Before the coronavirus reached pandemic levels, nine in ten executives said their businesses felt the increasing impacts of climate change, according to a recent Deloitte Global report. Yet business environmental sustainability initiatives often failed to match executives’ sense of urgency, the report states.

One reason for the disconnect between urgency and action is that well-intentioned environmental sustainability programs can be weakened by short-term thinking, says Sharon Thorne, Deloitte Global Board Chair.

“Humans are poor at thinking long-term and gradual change can be difficult to process,” says Thorne. “Climate change has been creeping up on us for years, and since the most devastating effects have likely not yet materialized, it can be difficult for organizations and investors to truly grasp the threat.”

Business sustainability initiatives can also take time to show results, adds Thorne, which makes climate change a difficult sell compared to actions that generate more immediate short-term returns.

“Unfortunately, short-term thinking often drives more insular, self-serving decisions rather than broader, society-based ones,” she says. To challenge that thinking, Thorne credits the increasingly important role of activism, of young people who are calling for change, and of ongoing media coverage of the issue to ensure that climate threats stay top-of-mind for business leaders and policymakers—and encourage action.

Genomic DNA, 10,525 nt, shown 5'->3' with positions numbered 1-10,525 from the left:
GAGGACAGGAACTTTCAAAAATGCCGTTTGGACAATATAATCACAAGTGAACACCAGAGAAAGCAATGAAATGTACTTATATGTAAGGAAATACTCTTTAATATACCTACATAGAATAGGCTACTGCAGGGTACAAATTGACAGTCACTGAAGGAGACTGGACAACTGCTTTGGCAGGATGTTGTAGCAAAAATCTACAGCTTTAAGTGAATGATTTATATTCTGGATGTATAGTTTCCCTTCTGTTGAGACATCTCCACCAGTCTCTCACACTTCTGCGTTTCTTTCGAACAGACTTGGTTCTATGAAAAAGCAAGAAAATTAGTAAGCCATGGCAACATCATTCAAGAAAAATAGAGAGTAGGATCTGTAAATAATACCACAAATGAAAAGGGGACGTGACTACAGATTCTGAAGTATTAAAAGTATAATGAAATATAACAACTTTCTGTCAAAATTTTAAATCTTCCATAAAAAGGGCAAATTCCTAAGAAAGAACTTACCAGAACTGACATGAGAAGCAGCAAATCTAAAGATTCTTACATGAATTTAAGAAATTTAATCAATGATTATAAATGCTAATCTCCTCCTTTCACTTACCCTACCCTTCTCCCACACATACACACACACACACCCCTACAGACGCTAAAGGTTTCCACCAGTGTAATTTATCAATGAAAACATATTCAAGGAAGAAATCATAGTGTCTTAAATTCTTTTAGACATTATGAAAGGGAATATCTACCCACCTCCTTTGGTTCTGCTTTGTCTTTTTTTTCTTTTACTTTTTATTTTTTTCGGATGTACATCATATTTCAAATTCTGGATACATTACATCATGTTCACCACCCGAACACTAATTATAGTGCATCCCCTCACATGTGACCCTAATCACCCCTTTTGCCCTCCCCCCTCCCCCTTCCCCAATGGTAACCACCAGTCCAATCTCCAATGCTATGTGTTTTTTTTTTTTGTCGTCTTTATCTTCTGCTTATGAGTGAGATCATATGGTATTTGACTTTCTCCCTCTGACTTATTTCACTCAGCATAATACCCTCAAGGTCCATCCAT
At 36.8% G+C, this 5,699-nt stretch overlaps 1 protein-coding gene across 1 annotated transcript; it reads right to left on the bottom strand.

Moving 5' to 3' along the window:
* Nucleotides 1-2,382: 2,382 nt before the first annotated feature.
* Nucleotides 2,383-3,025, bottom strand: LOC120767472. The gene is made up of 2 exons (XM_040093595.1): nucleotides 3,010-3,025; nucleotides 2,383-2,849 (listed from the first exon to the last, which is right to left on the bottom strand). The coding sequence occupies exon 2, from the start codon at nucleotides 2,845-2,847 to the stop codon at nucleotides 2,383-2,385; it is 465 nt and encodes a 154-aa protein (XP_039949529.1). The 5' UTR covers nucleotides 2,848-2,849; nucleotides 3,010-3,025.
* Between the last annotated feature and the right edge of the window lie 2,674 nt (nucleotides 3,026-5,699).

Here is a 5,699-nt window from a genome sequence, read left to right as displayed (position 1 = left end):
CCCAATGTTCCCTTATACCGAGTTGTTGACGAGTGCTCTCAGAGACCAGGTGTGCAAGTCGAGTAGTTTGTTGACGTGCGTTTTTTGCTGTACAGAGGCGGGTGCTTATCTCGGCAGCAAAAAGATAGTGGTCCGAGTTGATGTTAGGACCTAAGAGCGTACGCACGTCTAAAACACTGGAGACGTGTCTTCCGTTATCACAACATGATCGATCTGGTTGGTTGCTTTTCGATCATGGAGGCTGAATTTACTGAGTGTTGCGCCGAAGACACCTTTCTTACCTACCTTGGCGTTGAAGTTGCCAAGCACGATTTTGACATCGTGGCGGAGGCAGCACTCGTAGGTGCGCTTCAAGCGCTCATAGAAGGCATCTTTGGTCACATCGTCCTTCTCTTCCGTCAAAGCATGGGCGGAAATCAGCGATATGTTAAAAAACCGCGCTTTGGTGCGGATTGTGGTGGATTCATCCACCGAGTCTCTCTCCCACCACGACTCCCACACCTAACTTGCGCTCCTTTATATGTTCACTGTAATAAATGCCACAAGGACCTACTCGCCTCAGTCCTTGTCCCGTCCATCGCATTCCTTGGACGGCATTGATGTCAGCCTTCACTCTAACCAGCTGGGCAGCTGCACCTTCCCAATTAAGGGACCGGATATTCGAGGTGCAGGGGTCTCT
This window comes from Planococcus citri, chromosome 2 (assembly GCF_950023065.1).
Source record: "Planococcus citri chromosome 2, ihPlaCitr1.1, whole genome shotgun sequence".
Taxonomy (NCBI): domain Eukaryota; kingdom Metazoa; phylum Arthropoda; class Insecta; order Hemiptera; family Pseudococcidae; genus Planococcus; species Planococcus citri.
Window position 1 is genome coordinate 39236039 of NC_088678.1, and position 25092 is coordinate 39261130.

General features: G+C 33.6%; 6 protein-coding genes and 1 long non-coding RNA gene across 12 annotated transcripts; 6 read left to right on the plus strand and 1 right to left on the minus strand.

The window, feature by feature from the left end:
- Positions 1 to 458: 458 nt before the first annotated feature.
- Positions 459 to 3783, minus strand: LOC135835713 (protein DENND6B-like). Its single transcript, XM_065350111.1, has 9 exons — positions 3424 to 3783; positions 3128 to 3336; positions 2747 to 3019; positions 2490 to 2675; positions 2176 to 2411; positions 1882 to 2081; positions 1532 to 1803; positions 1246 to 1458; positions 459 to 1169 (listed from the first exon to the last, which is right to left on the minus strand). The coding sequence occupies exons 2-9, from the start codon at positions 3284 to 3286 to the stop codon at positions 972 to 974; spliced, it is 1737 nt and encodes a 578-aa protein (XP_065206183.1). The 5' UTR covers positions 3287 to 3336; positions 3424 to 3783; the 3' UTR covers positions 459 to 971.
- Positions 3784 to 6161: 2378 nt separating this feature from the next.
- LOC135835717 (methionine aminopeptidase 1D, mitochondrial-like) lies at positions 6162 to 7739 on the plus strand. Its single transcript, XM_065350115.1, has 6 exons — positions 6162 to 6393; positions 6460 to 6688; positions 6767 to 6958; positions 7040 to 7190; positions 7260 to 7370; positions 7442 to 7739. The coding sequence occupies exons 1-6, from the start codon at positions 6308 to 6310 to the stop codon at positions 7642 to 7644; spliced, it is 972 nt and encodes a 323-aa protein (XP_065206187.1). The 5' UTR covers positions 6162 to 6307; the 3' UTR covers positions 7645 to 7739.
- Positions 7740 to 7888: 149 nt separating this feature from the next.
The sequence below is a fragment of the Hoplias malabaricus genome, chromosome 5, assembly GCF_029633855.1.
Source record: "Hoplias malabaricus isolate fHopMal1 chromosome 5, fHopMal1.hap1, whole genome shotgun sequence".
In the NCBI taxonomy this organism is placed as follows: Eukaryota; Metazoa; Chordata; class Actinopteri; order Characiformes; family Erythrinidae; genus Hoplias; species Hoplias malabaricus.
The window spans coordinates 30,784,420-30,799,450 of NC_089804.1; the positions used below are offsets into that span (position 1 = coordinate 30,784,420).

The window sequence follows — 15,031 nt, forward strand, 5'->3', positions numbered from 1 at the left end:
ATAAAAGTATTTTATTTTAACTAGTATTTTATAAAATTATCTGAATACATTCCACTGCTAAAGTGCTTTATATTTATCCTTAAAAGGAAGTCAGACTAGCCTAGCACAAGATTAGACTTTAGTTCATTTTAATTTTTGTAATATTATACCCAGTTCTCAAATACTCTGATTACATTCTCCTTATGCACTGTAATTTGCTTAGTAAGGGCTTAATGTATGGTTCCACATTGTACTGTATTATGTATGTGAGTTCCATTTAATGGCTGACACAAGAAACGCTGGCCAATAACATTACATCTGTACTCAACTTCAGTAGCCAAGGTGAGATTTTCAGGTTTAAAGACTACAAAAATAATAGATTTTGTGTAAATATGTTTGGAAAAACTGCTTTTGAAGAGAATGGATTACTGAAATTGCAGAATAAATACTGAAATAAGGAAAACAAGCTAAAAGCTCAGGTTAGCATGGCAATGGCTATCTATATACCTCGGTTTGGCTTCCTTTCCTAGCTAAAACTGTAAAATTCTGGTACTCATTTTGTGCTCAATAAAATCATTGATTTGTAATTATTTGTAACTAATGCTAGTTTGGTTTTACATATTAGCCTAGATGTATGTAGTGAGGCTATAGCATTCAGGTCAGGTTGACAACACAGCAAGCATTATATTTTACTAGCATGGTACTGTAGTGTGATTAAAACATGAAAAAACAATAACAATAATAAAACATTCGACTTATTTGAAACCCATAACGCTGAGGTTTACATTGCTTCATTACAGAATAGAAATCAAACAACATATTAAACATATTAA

A Case For Long-Term Thinking

While the threat may be difficult to grasp, the solution may be easier to visualize. A pause in global activity during the recent COVID-19 shutdowns made a compelling case for sustainable actions as the polluted skies and waters began to clear in some parts of the world. For the first time in recent memory, residents of Jalandhar, Punjab, for example, reported seeing the snow-capped Himalayan mountains from over 100 miles away. We have seen a glimpse of what is possible.

While these environmental improvements are likely temporary, their impact on younger generations could be longer lasting. Deloitte Global’s 2020 Millennial Survey asked millennials and Gen Zs both before and after the start of the pandemic whether they believed it’s too late to reverse the damage already done by climate change. The report found those surveyed during the pandemic were more optimistic about the chances to repair the damage than those surveyed a few months before.

Climate change also remained a top issue for millennials and Gen Zs surveyed before and during the COVID-19 crisis, even as healthcare and economic concerns were growing. Eight in ten young adults say that governments and businesses need to make greater efforts to protect the environment.

A New Opportunity For Change

If the pandemic reinforced the younger generations’ commitment to fighting climate change, it also created new opportunities for businesses to reconsider their sustainability efforts, says Thorne. COVID-19 is causing many people to pause and think about what’s really important, she says.

“Many people are rethinking the definition of ‘value’—it’s about more than profit,” says Thorne. “Many businesses will require a strategy adjustment or even reset in the wake of the pandemic, and there is an opportunity to demonstrate that they are creating true value for the societies in which they operate.”

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